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Last edited 07 Aug 2017
Contract registers provide schedules of contracts that have been let. They might be prepared for a specific project or by a large contracting organisation such as a local authority who may have a large number of live contracts at any time. Where the situation is very complex, there may be a number of sub-registers, for different projects, departments or locations.
A main contractor may establish a contract register during the mobilisation stage of a project. This can be provide crucial information, not just for tracking contracts, but if for example the main contractor becomes insolvent.
A contract register might include information such as:
- An identification number for the contract.
- The purpose of the contract.
- Location of the works.
- Who the contract is with (this is not always as clear as might be hoped – see for example Derek Hodd Limited v Climate Change Capital Limited)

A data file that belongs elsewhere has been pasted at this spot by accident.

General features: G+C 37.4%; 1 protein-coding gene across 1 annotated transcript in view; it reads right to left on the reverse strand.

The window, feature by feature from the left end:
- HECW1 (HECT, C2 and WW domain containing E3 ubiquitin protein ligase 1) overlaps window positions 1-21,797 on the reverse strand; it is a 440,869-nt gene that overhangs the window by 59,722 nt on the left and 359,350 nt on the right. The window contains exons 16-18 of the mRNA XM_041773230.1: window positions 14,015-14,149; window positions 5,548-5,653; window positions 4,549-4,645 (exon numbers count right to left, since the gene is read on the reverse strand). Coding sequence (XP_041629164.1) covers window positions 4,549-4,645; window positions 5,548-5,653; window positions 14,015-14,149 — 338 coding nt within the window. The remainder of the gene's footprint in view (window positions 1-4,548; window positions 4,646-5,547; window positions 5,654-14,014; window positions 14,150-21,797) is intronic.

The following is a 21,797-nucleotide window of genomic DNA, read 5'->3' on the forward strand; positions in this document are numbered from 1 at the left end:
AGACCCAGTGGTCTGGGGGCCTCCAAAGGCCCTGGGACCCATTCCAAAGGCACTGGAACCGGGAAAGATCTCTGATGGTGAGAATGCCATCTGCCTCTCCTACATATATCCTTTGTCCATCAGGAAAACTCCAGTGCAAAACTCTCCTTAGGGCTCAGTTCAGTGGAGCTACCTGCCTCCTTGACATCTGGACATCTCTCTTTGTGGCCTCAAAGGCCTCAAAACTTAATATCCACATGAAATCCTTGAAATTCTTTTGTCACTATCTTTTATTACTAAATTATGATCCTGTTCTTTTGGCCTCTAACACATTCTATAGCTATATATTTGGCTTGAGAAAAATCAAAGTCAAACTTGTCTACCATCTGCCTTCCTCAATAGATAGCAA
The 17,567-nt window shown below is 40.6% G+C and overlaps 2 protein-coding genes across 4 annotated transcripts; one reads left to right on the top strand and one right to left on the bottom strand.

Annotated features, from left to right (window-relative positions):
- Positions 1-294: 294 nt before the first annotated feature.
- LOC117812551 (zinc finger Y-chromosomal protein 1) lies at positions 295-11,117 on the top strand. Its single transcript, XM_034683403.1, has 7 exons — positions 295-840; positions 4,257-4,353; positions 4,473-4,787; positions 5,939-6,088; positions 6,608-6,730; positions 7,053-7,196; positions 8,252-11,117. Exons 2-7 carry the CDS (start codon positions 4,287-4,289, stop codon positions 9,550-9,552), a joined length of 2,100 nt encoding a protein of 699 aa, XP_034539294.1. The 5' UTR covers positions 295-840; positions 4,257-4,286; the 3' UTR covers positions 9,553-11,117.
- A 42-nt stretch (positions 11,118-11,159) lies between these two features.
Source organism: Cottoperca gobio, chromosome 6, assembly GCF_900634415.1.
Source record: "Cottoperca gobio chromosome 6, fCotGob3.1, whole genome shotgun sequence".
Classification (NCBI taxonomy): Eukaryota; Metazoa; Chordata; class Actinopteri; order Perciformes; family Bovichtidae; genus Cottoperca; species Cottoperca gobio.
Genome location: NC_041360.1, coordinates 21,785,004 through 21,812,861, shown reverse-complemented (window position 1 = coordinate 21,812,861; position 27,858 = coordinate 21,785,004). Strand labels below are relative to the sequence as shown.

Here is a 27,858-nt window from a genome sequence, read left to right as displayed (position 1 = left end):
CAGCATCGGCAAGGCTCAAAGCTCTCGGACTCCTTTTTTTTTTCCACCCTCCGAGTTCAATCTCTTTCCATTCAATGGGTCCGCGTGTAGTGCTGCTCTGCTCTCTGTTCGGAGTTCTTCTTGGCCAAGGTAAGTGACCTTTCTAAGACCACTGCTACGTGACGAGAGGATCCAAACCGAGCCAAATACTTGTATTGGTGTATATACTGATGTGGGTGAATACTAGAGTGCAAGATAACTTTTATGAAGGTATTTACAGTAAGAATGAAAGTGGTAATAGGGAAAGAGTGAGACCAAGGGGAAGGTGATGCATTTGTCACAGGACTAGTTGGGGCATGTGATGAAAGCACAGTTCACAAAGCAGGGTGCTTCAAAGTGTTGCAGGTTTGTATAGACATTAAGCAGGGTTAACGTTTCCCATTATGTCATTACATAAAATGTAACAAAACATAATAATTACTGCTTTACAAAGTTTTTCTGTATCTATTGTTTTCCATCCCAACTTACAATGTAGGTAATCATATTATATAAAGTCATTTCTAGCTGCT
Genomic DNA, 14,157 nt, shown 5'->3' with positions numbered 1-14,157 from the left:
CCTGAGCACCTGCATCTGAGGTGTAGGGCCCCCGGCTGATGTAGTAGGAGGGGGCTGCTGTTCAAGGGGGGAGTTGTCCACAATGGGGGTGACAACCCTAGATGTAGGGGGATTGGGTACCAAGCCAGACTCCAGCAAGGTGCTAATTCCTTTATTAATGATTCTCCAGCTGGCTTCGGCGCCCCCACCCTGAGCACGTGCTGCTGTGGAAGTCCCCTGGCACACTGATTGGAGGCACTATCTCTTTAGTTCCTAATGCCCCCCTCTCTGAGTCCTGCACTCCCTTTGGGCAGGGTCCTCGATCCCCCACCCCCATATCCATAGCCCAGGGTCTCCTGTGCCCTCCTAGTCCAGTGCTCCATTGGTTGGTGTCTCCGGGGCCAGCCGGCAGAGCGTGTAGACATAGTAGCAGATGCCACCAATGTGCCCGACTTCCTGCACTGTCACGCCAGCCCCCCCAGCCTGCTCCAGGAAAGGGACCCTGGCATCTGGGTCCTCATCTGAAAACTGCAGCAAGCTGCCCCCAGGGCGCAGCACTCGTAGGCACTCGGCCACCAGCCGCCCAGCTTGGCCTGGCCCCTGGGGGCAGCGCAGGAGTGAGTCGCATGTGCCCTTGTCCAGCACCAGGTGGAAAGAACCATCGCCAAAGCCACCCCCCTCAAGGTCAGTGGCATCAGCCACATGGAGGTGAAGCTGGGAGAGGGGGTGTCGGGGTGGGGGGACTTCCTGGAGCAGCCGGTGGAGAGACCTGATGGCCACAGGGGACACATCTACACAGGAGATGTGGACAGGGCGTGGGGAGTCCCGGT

- Who signed the contract and when.
- Where the original executed contract can be found.
- Who is responsible for the contract.
- The status of the contract.
- Payments made.
- The start date.
- The completion date.
- Details of any extensions of time or changes to the contract sum.
Contract registers will generally be prepared digitally, and may be configured so that information is imported from or exported to other databases or software or so that reports can be generated automatically. Consideration may need to be given to security issues and confidentiality of information in relation to some contracts.
 Find out more
 Related articles on Designing Buildings Wiki
- Asset register.
- Breach of contract.
- Building log book.
- Building owners manual.
- Building user's guide.
- Construction contract.
- Contract conditions.
- Contract documents.
- Derek Hodd Limited v Climate Change Capital Limited.
- Essentials of a contract.
- Handover to client.
- Health and safety file.
- Procurement route.
- Risk register.
- Site records and registers.
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